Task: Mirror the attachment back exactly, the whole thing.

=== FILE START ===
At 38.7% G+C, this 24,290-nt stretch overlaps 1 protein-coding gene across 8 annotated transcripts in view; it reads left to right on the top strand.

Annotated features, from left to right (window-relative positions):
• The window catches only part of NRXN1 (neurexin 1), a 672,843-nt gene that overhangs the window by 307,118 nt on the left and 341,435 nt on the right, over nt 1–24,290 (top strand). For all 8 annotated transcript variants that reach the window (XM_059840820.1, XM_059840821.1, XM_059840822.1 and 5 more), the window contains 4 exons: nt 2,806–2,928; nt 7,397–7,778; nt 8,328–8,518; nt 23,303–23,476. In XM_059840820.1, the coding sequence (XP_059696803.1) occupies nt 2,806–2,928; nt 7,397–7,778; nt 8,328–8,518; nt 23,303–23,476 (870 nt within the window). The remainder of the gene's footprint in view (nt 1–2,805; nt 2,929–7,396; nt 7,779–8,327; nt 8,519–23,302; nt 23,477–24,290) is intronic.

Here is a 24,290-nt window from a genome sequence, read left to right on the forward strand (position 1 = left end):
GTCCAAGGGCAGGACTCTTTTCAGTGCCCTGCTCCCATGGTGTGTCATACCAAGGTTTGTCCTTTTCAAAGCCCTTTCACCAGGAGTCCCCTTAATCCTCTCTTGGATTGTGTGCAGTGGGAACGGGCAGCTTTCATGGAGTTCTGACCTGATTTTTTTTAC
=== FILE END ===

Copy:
At 38.7% G+C, this 24,290-nt stretch overlaps 1 protein-coding gene across 8 annotated transcripts in view; it reads left to right on the top strand.

Annotated features, from left to right (window-relative positions):
• The window catches only part of NRXN1 (neurexin 1), a 672,843-nt gene that overhangs the window by 307,118 nt on the left and 341,435 nt on the right, over nt 1–24,290 (top strand). For all 8 annotated transcript variants that reach the window (XM_059840820.1, XM_059840821.1, XM_059840822.1 and 5 more), the window contains 4 exons: nt 2,806–2,928; nt 7,397–7,778; nt 8,328–8,518; nt 23,303–23,476. In XM_059840820.1, the coding sequence (XP_059696803.1) occupies nt 2,806–2,928; nt 7,397–7,778; nt 8,328–8,518; nt 23,303–23,476 (870 nt within the window). The remainder of the gene's footprint in view (nt 1–2,805; nt 2,929–7,396; nt 7,779–8,327; nt 8,519–23,302; nt 23,477–24,290) is intronic.

Here is a 24,290-nt window from a genome sequence, read left to right on the forward strand (position 1 = left end):
GTCCAAGGGCAGGACTCTTTTCAGTGCCCTGCTCCCATGGTGTGTCATACCAAGGTTTGTCCTTTTCAAAGCCCTTTCACCAGGAGTCCCCTTAATCCTCTCTTGGATTGTGTGCAGTGGGAACGGGCAGCTTTCATGGAGTTCTGACCTGATTTTTTTTAC